As One Devil to Another | Richard Platt

[At the end of this review, you’ll have an opportunity to win a copy of the book.]

In 1941, The Guardian magazine published a series of letters from Senior Devil Screwtape to his student Wormwood. These were published as The Screwtape Letters (a book I’ve read numerous times) the following year.

At first, the technique seems gimmicky: instead of hierarchy, there’s lowerarchy; instead of Lord, there’s the Adversary. Once you wrap your head around the change of perspective, though, the genre really shines. In C. S. Lewis’ hands, this shift in perspective allowed him to dig deep into the nature of temptation and reveal the Enemy’s (ours, not Wormwood’s) sinister techniques.

I was nervous when I heard about Platt’s foray into the genre. To my surprise and delight, there was nothing to worry about. Lewis biographer Walter Hooper is right to say, “it reads as if C. S. Lewis himself had written it.”

It reads like Lewis on a couple different levels. First, consider the voice of the devils. Both Wormwood and Slashreap convey a demonic mix of arrogance, pride, academia, and bureaucracy. Mix in some dry British humour and you have some entertaining-yet-vaguely-terrifying imps.

As clever as the style of the work is, it is still just the wrapping on the gift. This book shines because of Platt’s insight into the human mind and the nature of temptation. Here are a few of my favourite examples:

On the Internet:

Now, every fool—and the most predatory corporations—has a voice equal in volume, and thus equal in value, to anyone else’s. Genuine expertise is silenced in the cacophony of opinion. No single voice, however sane and informed, is of any value at all. This takes the Man-in-the-Street Interview to even greater heights of absurdity. After all, when did the Man in the Street ever possess the thoughtfulness, education, perspective, patience, time for reflection, emotional depth, and reasoning skills to contribute anything? Once again, the Age of Narcissism brings Subjectivity to our aid. (126)

On Cellphones:

With them, … we separate each human from every other, and from their common humanity, by allowing them to ‘keep in touch’ (how does one not laugh?), maintaining their endless chatter at a conversational level of minimal sentience and maximum banality, feeding their narcissism while allowing them to be rude to two people simultaneously: the person to whom they are speaking and the other directly in front of them. (127-8)

On Modern Art:

The client listened in slack-jawed astonishment to the minx’s admiring assessment of the jewel-encrusted rhinoceros dung, which she proclaimed as Art. … With the elimination of objective standards of every kind, the very concept of Art will become as much a smudge and blur as our Philological Department has made of language. When all works of art finally have equal value, no work of art will have any value whatever. (93)

Platt’s book is stylistically delightful and piercingly incisive. This is a must-read for any fan of The Screwtape Letters or anyone interested in pulling the curtain back on the Devil’s strategy sessions.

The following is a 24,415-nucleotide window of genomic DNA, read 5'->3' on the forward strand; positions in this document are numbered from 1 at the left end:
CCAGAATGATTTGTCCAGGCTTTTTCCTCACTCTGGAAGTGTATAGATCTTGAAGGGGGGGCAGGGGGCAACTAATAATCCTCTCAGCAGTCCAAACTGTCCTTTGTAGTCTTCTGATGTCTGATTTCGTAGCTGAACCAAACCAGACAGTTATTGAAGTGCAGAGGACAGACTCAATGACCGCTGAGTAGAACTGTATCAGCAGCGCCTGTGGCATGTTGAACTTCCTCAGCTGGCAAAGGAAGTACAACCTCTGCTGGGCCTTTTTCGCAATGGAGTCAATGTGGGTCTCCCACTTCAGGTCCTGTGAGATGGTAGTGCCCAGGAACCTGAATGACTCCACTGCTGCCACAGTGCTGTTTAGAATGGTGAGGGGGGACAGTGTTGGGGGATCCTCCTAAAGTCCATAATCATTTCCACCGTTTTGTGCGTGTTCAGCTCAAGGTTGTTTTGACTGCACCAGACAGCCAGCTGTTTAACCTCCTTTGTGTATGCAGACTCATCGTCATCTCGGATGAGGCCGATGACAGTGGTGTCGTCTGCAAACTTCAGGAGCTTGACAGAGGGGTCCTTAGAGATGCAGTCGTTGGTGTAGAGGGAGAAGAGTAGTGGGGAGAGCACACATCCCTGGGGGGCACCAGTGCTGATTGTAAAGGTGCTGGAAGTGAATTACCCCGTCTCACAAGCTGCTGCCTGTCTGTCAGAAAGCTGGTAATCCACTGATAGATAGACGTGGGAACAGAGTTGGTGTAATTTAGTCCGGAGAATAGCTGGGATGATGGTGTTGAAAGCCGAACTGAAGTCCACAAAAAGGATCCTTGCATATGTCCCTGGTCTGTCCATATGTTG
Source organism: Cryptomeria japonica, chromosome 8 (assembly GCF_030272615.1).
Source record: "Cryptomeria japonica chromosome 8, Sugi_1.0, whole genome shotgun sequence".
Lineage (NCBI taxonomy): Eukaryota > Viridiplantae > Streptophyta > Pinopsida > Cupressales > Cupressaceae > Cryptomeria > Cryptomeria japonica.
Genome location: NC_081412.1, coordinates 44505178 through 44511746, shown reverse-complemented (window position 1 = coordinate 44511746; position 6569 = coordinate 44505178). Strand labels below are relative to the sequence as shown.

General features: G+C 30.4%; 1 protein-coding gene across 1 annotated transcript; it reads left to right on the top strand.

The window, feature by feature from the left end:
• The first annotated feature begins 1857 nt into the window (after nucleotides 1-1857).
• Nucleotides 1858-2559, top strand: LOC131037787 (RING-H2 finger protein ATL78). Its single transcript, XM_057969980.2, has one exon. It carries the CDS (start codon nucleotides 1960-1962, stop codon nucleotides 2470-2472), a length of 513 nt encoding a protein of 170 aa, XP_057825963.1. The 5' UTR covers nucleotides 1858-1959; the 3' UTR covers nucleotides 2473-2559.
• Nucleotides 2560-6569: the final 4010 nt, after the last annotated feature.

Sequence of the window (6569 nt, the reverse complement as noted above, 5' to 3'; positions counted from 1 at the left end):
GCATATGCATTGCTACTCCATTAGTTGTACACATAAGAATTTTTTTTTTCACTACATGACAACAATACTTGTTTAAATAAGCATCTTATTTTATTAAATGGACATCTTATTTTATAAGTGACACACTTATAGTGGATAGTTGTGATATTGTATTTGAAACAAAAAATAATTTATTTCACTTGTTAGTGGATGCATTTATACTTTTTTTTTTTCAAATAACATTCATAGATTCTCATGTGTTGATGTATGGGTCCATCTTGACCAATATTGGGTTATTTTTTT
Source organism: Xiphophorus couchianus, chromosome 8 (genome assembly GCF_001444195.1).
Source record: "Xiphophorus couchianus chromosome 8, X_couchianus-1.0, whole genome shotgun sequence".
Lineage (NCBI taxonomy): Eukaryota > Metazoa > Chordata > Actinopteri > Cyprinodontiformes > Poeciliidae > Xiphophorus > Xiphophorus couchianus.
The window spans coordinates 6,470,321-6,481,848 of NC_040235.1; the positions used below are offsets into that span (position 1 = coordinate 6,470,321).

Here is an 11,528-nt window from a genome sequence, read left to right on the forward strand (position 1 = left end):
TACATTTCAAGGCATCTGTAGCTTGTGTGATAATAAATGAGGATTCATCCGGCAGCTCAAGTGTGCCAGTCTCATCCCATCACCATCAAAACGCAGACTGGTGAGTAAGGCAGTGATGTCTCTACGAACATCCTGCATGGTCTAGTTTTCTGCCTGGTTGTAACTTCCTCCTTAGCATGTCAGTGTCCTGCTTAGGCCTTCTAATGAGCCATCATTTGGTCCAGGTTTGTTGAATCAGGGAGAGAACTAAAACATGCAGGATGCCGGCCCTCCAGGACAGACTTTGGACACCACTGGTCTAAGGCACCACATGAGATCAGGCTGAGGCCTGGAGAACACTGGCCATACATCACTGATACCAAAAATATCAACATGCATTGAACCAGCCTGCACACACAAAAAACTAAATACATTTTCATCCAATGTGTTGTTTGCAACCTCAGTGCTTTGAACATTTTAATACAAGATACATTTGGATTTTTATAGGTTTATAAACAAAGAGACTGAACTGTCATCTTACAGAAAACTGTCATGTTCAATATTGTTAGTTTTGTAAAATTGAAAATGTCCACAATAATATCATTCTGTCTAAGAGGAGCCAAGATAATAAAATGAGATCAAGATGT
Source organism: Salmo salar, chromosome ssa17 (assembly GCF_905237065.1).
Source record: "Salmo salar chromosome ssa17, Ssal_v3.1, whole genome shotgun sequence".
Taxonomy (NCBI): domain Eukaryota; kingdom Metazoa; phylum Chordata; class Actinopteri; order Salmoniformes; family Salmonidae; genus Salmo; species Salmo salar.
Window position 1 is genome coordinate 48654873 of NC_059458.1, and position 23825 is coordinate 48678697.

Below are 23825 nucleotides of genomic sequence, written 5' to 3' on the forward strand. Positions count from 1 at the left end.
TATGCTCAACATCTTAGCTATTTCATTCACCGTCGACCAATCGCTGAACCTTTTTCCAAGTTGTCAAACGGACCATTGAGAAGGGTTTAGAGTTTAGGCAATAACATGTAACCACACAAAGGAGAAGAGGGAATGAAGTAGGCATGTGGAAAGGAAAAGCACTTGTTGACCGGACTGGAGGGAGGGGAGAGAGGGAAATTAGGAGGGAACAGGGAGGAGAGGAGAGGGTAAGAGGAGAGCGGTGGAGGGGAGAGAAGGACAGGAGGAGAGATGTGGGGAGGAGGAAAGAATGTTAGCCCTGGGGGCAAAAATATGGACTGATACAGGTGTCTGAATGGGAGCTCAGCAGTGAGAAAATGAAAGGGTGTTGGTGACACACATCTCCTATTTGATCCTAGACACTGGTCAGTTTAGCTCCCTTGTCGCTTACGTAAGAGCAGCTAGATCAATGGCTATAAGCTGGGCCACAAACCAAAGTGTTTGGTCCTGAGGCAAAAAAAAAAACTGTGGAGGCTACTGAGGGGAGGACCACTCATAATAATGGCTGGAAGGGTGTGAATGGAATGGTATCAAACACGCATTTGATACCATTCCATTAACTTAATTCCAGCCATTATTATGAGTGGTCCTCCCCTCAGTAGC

Disclaimer: A review copy of this book was provided to me free of cost by Tyndale House Publishers.

I love the names Platt comes up with for his devils: Scardagger, Slashreap, Driptweak, Sneakweasel, etc. To win your own copy of this book, leave a comment with your best idea for a Devil’s name. I’ll pick the winner later this week with a random number generator and mail you a certificate for a free copy of your own.

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5 Responses to As One Devil to Another | Richard Platt

  1. Brian Lachine April 24, 2012 at 8:01 am #

    “clivedigs”
    (was going to use “everysingleoneofus” sounds greek but it’s an inxs reference)

  2. Digital Aura April 25, 2012 at 11:40 am #

    Oh, I love this subject! I agree, those are some great names! I’m not too inventive though, myself. I like the names of the Forsaken in Jordan’s “The Wheel Of Time” series. He went to a lot of trouble to come up with good names for his ‘demons’. Shai’tan obviously is a direct deviation from Satan and is the chief antagonist, but others like Asmodean are more indirect deviations of theological demons. In the apocryphal book of Tobit, Asmodeus is a king of demons and represents carnal desire. (Asmodai appears also in the Talmud).
    Another, Sammael, is also based on Jewish and Talmudic lore. In Judaism, Sammael is the ‘angel of death’ and the Talmud presents him as the guardian angel of Esau. How about Graendal? Could be derived from Grendal, the monster in the epic “Beowulf” poem. Be’lal is the bible’s Belial. Personally, I think demon’s names are more in line with actual historic and biblical sounding names – after all, demons were angels before they were cast down from heaven. I can’t imagine an angel being called Leafblighter, or Soulbane. Satan’s name is Lucifer. Negative connotations aside, it’s actually a beautiful name! Abbadon, Legion, Balaam, and obviously Baal are demons named in the bible. I like this convention better.

  3. Ch.rami April 30, 2012 at 3:13 pm #

    Cenocrit.

    From cenobite derived through Latin from the Greek for “common” with a suffix that means “to separate”. Thus, using the common to separate.

  4. Stephen Barkley April 30, 2012 at 10:19 pm #

    Okay, the week’s up. A quick trip to random.org will sort out the giveaway.

    And the winner is … [dramatic pause here] … comment #1. Congrats, Brian—your free book’s on its way.

  5. Digital Aura May 1, 2012 at 3:47 pm #

    cenocrit… that’s very clever! 😉

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